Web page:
The first outcome of this study was pathway to care for ATPDs patients. Only a minority of patients were detected (8.15%) and treated (18.02%) by EIS, the deputed team for first-episode cases and therefore for taking care of ATPDs. Similarly, there were no ATPDs detected by CHR-P services. It can be argued that since CHR-P services use a different designation (i.e. BLIPS) [Reference Fusar-Poli, Cappucciati, De Micheli, Rutigliano, Bonoldi and Tognin4] these individuals were not retrieved in the current database. Thus, we checked in the data acquired from the local CHR-P service in the same period and catchment area of the current study (the Outreach and Support In South London) [Reference Fusar-Poli, Byrne, Badger, Valmaggia and McGuire16], and found that only 49 BLIPS had been detected [Reference Fusar-Poli, Byrne, Badger, Valmaggia and McGuire16, Reference Fusar-Poli, Rutigliano, Stahl, Davies, De Micheli and Ramella-Cravaro17]. Assuming that about two-third of BLIPS (i.e. n = 34) would meet ATPDs criteria [Reference Fusar-Poli, Cappucciati, De Micheli, Rutigliano, Bonoldi and Tognin4], the final proportion of ATPDs-like cases detected by CHR-P services is still negligible. Overall, only 241 (207 EIS + 34 CHR-P) individuals with short-lived psychotic episodes have been detected out of the 2610 (2561 ATPDs + 49 BLIPS) by the deputed mental health services (EIS or CHR-P), accounting for about 9% of cases. This is likely due to the fact that most ATPDs are too severe for CHR-P services; in fact, the duration of their episode (3 months) can extend that required to meet the BLIPS designation (7 days)5. At the same time, referrers in the community may be reluctant to refer ATPDs to EIS because their symptoms are remitted at the time of the diagnosis. Similarly, EIS may not be keen to accept first episode cases that are not severe enough to present with persistent and disabling symptoms that resemble a first episode of schizophrenia spectrum psychoses. Thus, these patients will end up being referred to and treated with non-specialist community mental health services. In line with this speculation, ATPDs patients detected by EIS were typically younger, more frequently males and of black ethnicity, sociodemographic features that characterize non-affective psychoses [Reference Millan, Andrieux, Bartzokis, Cadenhead, Dazzan and Fusar-Poli18, Reference Correll, Penzner and Frederickson19]. As a result of the detection failure of the deputy teams (EIS and CHR-P), the large majority of ATPDs patients -almost half- were indeed detected by general psychiatry services. These teams are not specialized in taking care of patients with a first episode of psychosis. Such a suboptimal detection inevitably leads to inefficient treatments. In fact, ATPDs patients received only a very short clinical follow-up: on average one year, with half of them being discharged from the initial teams after six months. Meta-analytical evidence clearly indicates that clinical follow-up in this group should be offered for at least 4 years, due to ATPDs’ risk of developing persistent psychotic disorders, which increases from 30% at 1 year to 54% at more than 3 years [Reference Fusar-Poli, Cappucciati, Bonoldi, Hui, Rutigliano and Stahl5]. In line with these arguments, our supplementary analyses found that EIS teams, who have more clinical expertise in taking care of first-episode psychosis, were offering a longer clinical follow-up (about 1 year longer on average) than standard teams. EIS were also less likely to discharge ATPDs patients in the shorter term: within the first three months only a minority (21.15%) of ATPDs patients were discharged by EIS teams, compared to more than half (60.11%) of those treated by other teams (see eFig. 2).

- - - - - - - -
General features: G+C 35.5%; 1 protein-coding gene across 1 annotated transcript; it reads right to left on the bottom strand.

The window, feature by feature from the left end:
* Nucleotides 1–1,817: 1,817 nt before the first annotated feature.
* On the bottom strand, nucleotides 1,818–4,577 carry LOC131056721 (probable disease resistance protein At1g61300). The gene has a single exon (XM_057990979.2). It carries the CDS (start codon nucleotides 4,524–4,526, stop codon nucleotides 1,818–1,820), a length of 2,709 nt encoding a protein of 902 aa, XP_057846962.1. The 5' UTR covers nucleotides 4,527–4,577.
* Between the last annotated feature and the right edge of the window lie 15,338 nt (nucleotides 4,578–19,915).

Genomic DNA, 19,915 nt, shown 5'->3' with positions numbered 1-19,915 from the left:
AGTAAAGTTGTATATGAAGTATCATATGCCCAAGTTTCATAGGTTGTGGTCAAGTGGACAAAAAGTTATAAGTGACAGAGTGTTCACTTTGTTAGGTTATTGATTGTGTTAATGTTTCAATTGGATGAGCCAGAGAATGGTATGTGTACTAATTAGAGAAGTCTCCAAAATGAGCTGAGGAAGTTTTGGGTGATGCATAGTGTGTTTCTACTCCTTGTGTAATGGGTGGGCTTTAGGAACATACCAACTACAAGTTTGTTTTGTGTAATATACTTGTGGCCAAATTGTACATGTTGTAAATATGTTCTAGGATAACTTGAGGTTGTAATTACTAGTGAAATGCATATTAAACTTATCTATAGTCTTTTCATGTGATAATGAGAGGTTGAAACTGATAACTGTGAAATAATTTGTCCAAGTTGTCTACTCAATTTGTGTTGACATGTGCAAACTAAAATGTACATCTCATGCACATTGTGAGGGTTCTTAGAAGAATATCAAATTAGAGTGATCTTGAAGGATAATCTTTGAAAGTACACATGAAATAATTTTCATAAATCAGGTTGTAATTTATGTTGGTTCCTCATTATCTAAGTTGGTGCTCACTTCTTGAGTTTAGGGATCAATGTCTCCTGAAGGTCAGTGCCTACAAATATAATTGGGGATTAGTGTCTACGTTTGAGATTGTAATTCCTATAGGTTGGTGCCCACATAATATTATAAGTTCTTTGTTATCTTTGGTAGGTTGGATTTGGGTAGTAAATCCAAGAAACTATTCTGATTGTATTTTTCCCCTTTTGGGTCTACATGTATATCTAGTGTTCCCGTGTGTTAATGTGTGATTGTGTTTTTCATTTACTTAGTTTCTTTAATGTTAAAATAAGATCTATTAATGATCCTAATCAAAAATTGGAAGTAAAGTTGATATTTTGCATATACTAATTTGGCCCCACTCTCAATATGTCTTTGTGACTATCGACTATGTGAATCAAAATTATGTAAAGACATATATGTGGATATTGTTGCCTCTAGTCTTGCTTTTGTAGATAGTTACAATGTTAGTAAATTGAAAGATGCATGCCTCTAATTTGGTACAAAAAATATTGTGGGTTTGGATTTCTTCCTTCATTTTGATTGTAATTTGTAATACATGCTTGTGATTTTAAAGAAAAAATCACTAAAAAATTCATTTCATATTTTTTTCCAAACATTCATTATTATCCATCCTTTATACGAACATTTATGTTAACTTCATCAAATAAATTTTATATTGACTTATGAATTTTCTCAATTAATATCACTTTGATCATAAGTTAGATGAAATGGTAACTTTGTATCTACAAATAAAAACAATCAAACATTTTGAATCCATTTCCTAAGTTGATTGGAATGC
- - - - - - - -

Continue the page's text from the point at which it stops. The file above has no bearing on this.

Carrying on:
Our second outcome was treatment received by ATPDs patients. In the context of short-term clinical follow-up and early discharge from clinical teams, only 18.02% of ATPDs were treated by EIS. As such, the type of treatment offered by general mental health teams was not specific and quite heterogeneous, with olanzapine being the most frequently prescribed antipsychotic. Although ATPDs are self-remitting, almost everyone received antipsychotics over the follow-up period and one in ten were prescribed antidepressants. The use of antipsychotics in ATPDs is relatively under-reported, with only a few randomized trials that have investigated conventional antipsychotic treatment, the recommended treatment for a first episode of psychosis [Reference Agarwal and Sitholey20–Reference Khanna, Lal, Dalal, Khalid and Trivedi22]. The consequent lack of precise therapeutic guidelines might explain why treatment received by ATPDs in the current study was not specific and heterogeneous. Interestingly, only a tiny minority of patients received psychotherapy interventions (less than 4% within the first 3 months). This may both indicate that psychotherapy is not offered by clinicians or accepted by patients, or is not available in the general psychiatry teams where the majority of patients were treated. In the context of CHR-P services, we have observed that BLIPS patients are less likely to accept psychological therapies and have high drop-out rates from these.